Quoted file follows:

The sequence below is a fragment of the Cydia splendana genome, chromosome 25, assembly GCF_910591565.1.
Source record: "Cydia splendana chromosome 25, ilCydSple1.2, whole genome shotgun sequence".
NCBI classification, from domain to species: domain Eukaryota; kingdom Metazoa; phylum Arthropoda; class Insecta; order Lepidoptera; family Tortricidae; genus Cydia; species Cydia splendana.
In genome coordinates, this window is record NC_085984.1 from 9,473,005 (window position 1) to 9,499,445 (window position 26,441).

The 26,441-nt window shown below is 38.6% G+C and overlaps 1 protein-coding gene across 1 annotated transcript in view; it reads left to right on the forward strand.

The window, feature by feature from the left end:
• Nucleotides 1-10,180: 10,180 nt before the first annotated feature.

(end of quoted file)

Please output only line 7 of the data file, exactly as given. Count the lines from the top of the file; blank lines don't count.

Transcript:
• Nucleotides 1-10,180: 10,180 nt before the first annotated feature.